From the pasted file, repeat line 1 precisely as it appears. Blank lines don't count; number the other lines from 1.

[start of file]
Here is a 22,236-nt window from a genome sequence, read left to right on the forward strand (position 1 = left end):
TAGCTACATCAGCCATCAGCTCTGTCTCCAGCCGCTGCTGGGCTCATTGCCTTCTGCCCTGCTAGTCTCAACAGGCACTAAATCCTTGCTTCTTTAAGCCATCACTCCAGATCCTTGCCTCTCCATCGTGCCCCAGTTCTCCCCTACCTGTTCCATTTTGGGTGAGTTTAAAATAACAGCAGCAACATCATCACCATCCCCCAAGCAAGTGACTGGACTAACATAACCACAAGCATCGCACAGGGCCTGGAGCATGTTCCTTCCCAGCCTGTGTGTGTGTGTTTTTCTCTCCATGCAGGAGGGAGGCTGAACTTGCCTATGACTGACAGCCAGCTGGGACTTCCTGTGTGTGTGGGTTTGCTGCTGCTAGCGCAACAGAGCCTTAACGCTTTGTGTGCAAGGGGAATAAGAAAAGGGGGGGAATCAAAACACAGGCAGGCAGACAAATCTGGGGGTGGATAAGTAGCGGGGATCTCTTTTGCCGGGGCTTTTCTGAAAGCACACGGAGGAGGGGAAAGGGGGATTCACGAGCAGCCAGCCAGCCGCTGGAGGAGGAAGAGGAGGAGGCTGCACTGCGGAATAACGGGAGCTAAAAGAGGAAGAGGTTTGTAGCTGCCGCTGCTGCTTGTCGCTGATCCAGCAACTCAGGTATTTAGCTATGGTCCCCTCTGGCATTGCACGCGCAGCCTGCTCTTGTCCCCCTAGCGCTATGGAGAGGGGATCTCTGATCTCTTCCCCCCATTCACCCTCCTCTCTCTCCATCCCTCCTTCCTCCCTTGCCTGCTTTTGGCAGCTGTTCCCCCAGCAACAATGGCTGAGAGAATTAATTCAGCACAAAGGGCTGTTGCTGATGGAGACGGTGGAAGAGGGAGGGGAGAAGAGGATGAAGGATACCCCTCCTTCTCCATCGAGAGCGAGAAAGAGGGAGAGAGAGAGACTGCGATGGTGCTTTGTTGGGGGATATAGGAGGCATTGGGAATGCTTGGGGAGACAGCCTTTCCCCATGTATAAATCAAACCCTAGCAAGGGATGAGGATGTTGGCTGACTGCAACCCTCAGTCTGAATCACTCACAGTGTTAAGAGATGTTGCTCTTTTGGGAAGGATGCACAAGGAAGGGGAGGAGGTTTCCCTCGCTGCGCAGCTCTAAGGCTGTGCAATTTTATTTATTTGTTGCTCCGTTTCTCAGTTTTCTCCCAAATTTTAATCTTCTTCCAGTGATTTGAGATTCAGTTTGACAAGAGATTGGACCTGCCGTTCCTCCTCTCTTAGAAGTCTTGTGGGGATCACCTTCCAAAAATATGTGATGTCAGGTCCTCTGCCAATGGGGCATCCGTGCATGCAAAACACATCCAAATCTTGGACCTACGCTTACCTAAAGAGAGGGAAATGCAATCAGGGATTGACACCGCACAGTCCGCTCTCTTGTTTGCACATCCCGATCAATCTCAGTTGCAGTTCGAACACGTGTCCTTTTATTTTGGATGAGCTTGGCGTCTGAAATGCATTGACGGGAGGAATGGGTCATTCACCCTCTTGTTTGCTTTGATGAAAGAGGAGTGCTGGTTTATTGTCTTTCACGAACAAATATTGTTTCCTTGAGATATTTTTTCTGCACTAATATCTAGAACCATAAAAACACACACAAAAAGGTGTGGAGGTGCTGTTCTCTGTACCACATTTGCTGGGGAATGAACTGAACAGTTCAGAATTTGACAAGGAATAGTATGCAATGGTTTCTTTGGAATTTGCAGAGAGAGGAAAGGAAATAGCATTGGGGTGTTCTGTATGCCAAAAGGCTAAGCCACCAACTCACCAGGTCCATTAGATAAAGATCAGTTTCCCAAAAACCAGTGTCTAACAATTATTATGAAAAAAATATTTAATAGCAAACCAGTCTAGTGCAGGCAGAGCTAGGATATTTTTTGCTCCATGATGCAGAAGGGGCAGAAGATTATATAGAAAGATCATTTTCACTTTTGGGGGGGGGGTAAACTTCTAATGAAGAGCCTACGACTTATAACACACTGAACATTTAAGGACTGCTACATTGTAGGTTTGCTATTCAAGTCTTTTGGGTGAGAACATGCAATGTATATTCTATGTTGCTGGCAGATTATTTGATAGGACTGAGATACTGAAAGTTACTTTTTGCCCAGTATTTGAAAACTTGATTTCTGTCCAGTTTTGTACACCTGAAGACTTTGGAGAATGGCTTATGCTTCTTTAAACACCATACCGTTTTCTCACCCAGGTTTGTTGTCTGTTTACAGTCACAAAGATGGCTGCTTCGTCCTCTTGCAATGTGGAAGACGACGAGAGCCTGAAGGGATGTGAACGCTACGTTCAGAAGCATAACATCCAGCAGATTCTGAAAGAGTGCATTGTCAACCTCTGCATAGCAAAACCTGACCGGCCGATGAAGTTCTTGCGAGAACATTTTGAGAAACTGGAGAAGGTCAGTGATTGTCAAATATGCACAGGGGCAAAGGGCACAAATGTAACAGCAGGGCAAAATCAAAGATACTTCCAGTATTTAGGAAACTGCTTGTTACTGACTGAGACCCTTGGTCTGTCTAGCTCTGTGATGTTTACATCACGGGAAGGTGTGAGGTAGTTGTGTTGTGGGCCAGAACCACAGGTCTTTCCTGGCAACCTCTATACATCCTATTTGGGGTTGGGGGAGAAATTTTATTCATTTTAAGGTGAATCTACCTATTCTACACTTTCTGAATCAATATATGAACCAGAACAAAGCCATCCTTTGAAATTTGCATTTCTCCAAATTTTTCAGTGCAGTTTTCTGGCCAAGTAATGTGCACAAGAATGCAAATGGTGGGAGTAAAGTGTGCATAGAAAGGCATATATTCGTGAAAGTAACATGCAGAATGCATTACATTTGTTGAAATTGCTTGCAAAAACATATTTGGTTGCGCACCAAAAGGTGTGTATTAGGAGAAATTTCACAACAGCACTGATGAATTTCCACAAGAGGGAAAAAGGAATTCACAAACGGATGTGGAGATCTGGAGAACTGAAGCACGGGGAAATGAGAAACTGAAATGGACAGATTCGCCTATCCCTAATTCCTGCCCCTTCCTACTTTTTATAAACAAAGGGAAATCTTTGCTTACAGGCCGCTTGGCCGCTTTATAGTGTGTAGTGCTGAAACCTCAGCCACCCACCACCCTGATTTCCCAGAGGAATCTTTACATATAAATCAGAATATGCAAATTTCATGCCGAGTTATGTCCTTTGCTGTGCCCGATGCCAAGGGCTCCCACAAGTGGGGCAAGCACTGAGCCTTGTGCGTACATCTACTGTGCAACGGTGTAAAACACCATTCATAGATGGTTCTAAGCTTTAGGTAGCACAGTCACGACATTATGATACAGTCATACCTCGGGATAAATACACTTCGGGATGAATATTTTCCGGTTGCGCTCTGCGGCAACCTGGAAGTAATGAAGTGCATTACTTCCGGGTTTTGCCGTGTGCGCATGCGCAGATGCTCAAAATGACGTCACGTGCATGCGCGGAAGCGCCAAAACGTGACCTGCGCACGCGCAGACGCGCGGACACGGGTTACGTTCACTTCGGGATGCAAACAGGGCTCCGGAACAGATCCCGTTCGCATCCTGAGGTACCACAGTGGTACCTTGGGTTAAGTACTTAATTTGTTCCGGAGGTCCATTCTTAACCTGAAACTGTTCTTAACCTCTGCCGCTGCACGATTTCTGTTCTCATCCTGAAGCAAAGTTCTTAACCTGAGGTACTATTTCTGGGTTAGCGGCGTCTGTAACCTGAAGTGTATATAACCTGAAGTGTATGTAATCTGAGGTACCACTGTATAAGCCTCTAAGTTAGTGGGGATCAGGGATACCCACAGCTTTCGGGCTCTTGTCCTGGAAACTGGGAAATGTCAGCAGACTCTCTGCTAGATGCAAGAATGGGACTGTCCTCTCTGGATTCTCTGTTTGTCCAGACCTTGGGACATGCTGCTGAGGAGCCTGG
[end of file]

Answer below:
Here is a 22,236-nt window from a genome sequence, read left to right on the forward strand (position 1 = left end):